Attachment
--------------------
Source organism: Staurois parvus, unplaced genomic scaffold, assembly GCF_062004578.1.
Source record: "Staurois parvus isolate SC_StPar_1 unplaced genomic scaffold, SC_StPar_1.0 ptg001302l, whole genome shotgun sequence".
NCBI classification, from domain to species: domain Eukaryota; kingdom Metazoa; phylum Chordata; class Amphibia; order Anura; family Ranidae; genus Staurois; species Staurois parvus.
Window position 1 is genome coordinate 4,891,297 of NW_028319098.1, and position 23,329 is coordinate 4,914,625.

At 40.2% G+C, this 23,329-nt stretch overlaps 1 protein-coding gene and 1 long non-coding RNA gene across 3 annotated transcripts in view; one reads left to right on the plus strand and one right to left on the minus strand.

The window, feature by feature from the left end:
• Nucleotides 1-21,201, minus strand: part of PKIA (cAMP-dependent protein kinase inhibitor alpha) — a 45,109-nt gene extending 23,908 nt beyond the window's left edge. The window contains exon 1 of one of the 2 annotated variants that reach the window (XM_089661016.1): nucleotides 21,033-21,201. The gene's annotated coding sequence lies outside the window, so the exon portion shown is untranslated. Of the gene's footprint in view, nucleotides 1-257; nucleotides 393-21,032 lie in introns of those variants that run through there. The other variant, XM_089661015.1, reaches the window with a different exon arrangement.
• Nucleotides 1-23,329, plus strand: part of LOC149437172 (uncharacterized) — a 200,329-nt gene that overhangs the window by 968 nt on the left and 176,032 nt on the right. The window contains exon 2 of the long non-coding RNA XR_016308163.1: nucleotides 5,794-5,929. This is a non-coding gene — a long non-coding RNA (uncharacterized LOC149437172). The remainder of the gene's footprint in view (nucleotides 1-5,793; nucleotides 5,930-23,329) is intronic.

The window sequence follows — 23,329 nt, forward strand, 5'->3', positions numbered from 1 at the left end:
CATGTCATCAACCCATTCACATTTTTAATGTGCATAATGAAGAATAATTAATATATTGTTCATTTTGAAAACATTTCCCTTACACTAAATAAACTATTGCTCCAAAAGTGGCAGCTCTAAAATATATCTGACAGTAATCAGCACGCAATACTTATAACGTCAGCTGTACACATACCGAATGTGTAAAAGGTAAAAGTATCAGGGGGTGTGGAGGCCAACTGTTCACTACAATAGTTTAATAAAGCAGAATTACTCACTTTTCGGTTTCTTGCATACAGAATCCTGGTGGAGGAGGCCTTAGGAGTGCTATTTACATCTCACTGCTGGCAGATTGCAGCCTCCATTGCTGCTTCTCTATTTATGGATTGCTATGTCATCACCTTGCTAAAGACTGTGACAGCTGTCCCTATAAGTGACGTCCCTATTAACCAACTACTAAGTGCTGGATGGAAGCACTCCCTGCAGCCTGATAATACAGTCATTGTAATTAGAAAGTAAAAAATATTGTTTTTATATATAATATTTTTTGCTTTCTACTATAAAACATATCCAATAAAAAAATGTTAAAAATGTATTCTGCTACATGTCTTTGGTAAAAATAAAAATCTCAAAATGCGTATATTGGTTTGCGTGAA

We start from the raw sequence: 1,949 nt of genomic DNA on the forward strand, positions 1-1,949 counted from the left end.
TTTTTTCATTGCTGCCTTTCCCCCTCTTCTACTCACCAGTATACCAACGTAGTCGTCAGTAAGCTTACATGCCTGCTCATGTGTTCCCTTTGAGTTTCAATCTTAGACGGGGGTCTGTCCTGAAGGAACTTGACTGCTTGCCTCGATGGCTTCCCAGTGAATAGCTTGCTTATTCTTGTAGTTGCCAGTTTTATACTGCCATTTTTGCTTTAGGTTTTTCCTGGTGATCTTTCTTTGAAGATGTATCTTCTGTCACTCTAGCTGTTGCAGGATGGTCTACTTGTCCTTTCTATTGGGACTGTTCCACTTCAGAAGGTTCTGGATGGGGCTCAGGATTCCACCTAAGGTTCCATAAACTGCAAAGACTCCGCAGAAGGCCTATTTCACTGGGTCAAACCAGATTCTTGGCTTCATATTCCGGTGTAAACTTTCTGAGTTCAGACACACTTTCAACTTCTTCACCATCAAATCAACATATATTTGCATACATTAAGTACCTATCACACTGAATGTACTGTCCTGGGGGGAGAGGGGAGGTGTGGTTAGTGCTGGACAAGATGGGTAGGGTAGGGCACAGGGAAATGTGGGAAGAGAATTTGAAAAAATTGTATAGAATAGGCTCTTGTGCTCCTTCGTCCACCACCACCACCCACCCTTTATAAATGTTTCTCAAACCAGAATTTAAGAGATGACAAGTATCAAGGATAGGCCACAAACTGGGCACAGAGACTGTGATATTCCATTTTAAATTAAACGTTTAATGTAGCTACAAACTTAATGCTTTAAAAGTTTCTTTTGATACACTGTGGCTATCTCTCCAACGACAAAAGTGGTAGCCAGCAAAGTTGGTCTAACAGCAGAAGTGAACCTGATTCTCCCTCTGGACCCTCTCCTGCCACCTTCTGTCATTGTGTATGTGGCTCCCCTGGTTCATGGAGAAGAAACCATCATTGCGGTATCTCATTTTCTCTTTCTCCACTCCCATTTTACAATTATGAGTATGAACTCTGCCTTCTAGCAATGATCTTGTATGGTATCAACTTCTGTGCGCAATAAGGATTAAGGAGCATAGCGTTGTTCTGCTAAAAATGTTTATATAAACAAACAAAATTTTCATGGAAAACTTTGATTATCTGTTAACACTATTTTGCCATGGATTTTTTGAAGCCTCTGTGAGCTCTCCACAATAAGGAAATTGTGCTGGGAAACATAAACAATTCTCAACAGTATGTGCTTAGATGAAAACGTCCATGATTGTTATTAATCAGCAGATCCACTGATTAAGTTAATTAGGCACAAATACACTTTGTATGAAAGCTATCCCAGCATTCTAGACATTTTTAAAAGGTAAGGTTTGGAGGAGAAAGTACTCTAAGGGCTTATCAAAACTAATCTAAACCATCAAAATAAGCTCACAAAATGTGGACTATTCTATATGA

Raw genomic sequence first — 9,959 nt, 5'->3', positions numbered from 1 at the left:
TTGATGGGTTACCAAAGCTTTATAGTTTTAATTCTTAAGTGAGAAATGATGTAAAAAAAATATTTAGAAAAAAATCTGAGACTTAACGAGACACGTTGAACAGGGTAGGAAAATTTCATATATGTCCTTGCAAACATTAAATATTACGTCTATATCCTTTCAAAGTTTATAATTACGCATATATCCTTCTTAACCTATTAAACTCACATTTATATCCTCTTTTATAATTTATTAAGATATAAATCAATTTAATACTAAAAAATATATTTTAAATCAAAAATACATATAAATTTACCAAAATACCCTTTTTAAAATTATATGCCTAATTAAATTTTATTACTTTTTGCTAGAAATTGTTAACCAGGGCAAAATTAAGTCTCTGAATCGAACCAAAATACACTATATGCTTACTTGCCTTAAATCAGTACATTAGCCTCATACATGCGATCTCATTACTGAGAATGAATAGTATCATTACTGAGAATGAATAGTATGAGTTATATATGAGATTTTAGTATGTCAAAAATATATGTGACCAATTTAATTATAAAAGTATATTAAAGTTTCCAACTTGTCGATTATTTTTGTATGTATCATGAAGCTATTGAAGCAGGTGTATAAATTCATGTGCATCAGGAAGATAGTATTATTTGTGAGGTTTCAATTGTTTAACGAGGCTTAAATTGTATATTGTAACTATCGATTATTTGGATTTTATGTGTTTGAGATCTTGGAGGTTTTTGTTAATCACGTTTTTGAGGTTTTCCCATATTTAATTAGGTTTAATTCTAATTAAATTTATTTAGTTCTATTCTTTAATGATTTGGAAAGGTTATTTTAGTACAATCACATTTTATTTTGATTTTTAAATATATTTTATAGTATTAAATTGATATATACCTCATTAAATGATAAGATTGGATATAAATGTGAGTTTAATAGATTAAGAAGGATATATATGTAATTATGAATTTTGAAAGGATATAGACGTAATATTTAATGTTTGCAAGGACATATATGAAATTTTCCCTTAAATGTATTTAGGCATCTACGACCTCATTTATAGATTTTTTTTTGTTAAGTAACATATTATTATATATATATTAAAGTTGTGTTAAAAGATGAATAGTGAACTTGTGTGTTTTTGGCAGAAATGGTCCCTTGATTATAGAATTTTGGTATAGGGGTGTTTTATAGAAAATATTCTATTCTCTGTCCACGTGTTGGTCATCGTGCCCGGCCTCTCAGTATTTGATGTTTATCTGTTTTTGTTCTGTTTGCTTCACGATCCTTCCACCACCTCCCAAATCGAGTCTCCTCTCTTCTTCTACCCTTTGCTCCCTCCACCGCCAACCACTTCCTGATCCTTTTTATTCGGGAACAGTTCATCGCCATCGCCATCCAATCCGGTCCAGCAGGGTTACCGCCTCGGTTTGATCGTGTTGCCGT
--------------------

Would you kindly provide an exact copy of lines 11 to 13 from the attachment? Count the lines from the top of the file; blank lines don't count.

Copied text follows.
We start from the raw sequence: 1,949 nt of genomic DNA on the forward strand, positions 1-1,949 counted from the left end.
TTTTTTCATTGCTGCCTTTCCCCCTCTTCTACTCACCAGTATACCAACGTAGTCGTCAGTAAGCTTACATGCCTGCTCATGTGTTCCCTTTGAGTTTCAATCTTAGACGGGGGTCTGTCCTGAAGGAACTTGACTGCTTGCCTCGATGGCTTCCCAGTGAATAGCTTGCTTATTCTTGTAGTTGCCAGTTTTATACTGCCATTTTTGCTTTAGGTTTTTCCTGGTGATCTTTCTTTGAAGATGTATCTTCTGTCACTCTAGCTGTTGCAGGATGGTCTACTTGTCCTTTCTATTGGGACTGTTCCACTTCAGAAGGTTCTGGATGGGGCTCAGGATTCCACCTAAGGTTCCATAAACTGCAAAGACTCCGCAGAAGGCCTATTTCACTGGGTCAAACCAGATTCTTGGCTTCATATTCCGGTGTAAACTTTCTGAGTTCAGACACACTTTCAACTTCTTCACCATCAAATCAACATATATTTGCATACATTAAGTACCTATCACACTGAATGTACTGTCCTGGGGGGAGAGGGGAGGTGTGGTTAGTGCTGGACAAGATGGGTAGGGTAGGGCACAGGGAAATGTGGGAAGAGAATTTGAAAAAATTGTATAGAATAGGCTCTTGTGCTCCTTCGTCCACCACCACCACCCACCCTTTATAAATGTTTCTCAAACCAGAATTTAAGAGATGACAAGTATCAAGGATAGGCCACAAACTGGGCACAGAGACTGTGATATTCCATTTTAAATTAAACGTTTAATGTAGCTACAAACTTAATGCTTTAAAAGTTTCTTTTGATACACTGTGGCTATCTCTCCAACGACAAAAGTGGTAGCCAGCAAAGTTGGTCTAACAGCAGAAGTGAACCTGATTCTCCCTCTGGACCCTCTCCTGCCACCTTCTGTCATTGTGTATGTGGCTCCCCTGGTTCATGGAGAAGAAACCATCATTGCGGTATCTCATTTTCTCTTTCTCCACTCCCATTTTACAATTATGAGTATGAACTCTGCCTTCTAGCAATGATCTTGTATGGTATCAACTTCTGTGCGCAATAAGGATTAAGGAGCATAGCGTTGTTCTGCTAAAAATGTTTATATAAACAAACAAAATTTTCATGGAAAACTTTGATTATCTGTTAACACTATTTTGCCATGGATTTTTTGAAGCCTCTGTGAGCTCTCCACAATAAGGAAATTGTGCTGGGAAACATAAACAATTCTCAACAGTATGTGCTTAGATGAAAACGTCCATGATTGTTATTAATCAGCAGATCCACTGATTAAGTTAATTAGGCACAAATACACTTTGTATGAAAGCTATCCCAGCATTCTAGACATTTTTAAAAGGTAAGGTTTGGAGGAGAAAGTACTCTAAGGGCTTATCAAAACTAATCTAAACCATCAAAATAAGCTCACAAAATGTGGACTATTCTATATGA

Raw genomic sequence first — 9,959 nt, 5'->3', positions numbered from 1 at the left: